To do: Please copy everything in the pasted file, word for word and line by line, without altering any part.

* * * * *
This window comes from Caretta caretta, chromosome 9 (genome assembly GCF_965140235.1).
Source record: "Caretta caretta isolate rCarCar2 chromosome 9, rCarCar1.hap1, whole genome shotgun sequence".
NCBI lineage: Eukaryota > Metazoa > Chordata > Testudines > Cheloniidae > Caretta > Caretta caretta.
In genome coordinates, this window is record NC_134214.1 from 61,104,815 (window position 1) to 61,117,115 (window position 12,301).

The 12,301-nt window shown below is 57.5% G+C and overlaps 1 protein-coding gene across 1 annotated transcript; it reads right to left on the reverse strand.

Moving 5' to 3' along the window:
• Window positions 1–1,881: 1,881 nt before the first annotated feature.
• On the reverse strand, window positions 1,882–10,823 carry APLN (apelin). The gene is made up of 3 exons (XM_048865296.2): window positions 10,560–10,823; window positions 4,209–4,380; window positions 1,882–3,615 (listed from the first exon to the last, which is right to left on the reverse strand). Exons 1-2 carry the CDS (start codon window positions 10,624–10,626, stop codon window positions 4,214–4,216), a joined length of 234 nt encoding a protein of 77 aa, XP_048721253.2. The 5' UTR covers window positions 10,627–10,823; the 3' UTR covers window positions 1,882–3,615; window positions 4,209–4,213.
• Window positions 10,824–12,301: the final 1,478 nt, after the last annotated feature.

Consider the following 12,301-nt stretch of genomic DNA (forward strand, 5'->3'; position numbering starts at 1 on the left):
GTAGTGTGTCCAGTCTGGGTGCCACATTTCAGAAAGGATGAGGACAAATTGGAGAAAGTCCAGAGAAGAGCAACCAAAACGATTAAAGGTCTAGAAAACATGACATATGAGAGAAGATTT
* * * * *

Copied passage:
This window comes from Caretta caretta, chromosome 9 (genome assembly GCF_965140235.1).
Source record: "Caretta caretta isolate rCarCar2 chromosome 9, rCarCar1.hap1, whole genome shotgun sequence".
NCBI lineage: Eukaryota > Metazoa > Chordata > Testudines > Cheloniidae > Caretta > Caretta caretta.
In genome coordinates, this window is record NC_134214.1 from 61,104,815 (window position 1) to 61,117,115 (window position 12,301).

The 12,301-nt window shown below is 57.5% G+C and overlaps 1 protein-coding gene across 1 annotated transcript; it reads right to left on the reverse strand.

Moving 5' to 3' along the window:
• Window positions 1–1,881: 1,881 nt before the first annotated feature.
• On the reverse strand, window positions 1,882–10,823 carry APLN (apelin). The gene is made up of 3 exons (XM_048865296.2): window positions 10,560–10,823; window positions 4,209–4,380; window positions 1,882–3,615 (listed from the first exon to the last, which is right to left on the reverse strand). Exons 1-2 carry the CDS (start codon window positions 10,624–10,626, stop codon window positions 4,214–4,216), a joined length of 234 nt encoding a protein of 77 aa, XP_048721253.2. The 5' UTR covers window positions 10,627–10,823; the 3' UTR covers window positions 1,882–3,615; window positions 4,209–4,213.
• Window positions 10,824–12,301: the final 1,478 nt, after the last annotated feature.

Consider the following 12,301-nt stretch of genomic DNA (forward strand, 5'->3'; position numbering starts at 1 on the left):
GTAGTGTGTCCAGTCTGGGTGCCACATTTCAGAAAGGATGAGGACAAATTGGAGAAAGTCCAGAGAAGAGCAACCAAAACGATTAAAGGTCTAGAAAACATGACATATGAGAGAAGATTT